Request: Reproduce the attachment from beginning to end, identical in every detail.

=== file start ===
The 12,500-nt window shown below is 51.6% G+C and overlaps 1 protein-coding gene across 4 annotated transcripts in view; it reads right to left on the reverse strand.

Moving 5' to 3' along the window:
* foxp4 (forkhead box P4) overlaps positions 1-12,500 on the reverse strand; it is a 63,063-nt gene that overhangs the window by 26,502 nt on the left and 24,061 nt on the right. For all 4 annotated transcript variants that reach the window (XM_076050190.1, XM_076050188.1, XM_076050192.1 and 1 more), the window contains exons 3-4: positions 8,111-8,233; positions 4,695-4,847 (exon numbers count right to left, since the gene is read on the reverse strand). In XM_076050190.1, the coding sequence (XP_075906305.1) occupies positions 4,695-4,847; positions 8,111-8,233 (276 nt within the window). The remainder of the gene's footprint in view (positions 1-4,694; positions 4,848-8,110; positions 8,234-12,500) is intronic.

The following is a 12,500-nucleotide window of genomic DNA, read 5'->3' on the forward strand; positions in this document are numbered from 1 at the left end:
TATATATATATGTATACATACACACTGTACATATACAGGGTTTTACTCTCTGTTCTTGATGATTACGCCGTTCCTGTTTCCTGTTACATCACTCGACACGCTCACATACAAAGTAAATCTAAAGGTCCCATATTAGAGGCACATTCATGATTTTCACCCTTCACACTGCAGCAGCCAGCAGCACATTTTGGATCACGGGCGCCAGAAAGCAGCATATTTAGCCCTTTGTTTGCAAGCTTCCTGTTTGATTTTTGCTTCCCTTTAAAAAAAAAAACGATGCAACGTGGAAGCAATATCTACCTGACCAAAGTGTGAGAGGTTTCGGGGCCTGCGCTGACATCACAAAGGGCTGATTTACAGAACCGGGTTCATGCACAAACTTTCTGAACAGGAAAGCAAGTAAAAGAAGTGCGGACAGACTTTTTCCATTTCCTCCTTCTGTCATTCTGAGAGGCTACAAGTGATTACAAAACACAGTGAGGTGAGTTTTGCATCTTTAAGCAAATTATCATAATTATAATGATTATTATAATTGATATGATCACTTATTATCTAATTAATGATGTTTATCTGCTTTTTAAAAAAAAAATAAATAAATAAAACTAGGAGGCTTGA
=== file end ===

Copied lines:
The 12,500-nt window shown below is 51.6% G+C and overlaps 1 protein-coding gene across 4 annotated transcripts in view; it reads right to left on the reverse strand.

Moving 5' to 3' along the window:
* foxp4 (forkhead box P4) overlaps positions 1-12,500 on the reverse strand; it is a 63,063-nt gene that overhangs the window by 26,502 nt on the left and 24,061 nt on the right. For all 4 annotated transcript variants that reach the window (XM_076050190.1, XM_076050188.1, XM_076050192.1 and 1 more), the window contains exons 3-4: positions 8,111-8,233; positions 4,695-4,847 (exon numbers count right to left, since the gene is read on the reverse strand). In XM_076050190.1, the coding sequence (XP_075906305.1) occupies positions 4,695-4,847; positions 8,111-8,233 (276 nt within the window). The remainder of the gene's footprint in view (positions 1-4,694; positions 4,848-8,110; positions 8,234-12,500) is intronic.

The following is a 12,500-nucleotide window of genomic DNA, read 5'->3' on the forward strand; positions in this document are numbered from 1 at the left end:
TATATATATATGTATACATACACACTGTACATATACAGGGTTTTACTCTCTGTTCTTGATGATTACGCCGTTCCTGTTTCCTGTTACATCACTCGACACGCTCACATACAAAGTAAATCTAAAGGTCCCATATTAGAGGCACATTCATGATTTTCACCCTTCACACTGCAGCAGCCAGCAGCACATTTTGGATCACGGGCGCCAGAAAGCAGCATATTTAGCCCTTTGTTTGCAAGCTTCCTGTTTGATTTTTGCTTCCCTTTAAAAAAAAAAACGATGCAACGTGGAAGCAATATCTACCTGACCAAAGTGTGAGAGGTTTCGGGGCCTGCGCTGACATCACAAAGGGCTGATTTACAGAACCGGGTTCATGCACAAACTTTCTGAACAGGAAAGCAAGTAAAAGAAGTGCGGACAGACTTTTTCCATTTCCTCCTTCTGTCATTCTGAGAGGCTACAAGTGATTACAAAACACAGTGAGGTGAGTTTTGCATCTTTAAGCAAATTATCATAATTATAATGATTATTATAATTGATATGATCACTTATTATCTAATTAATGATGTTTATCTGCTTTTTAAAAAAAAAATAAATAAATAAAACTAGGAGGCTTGA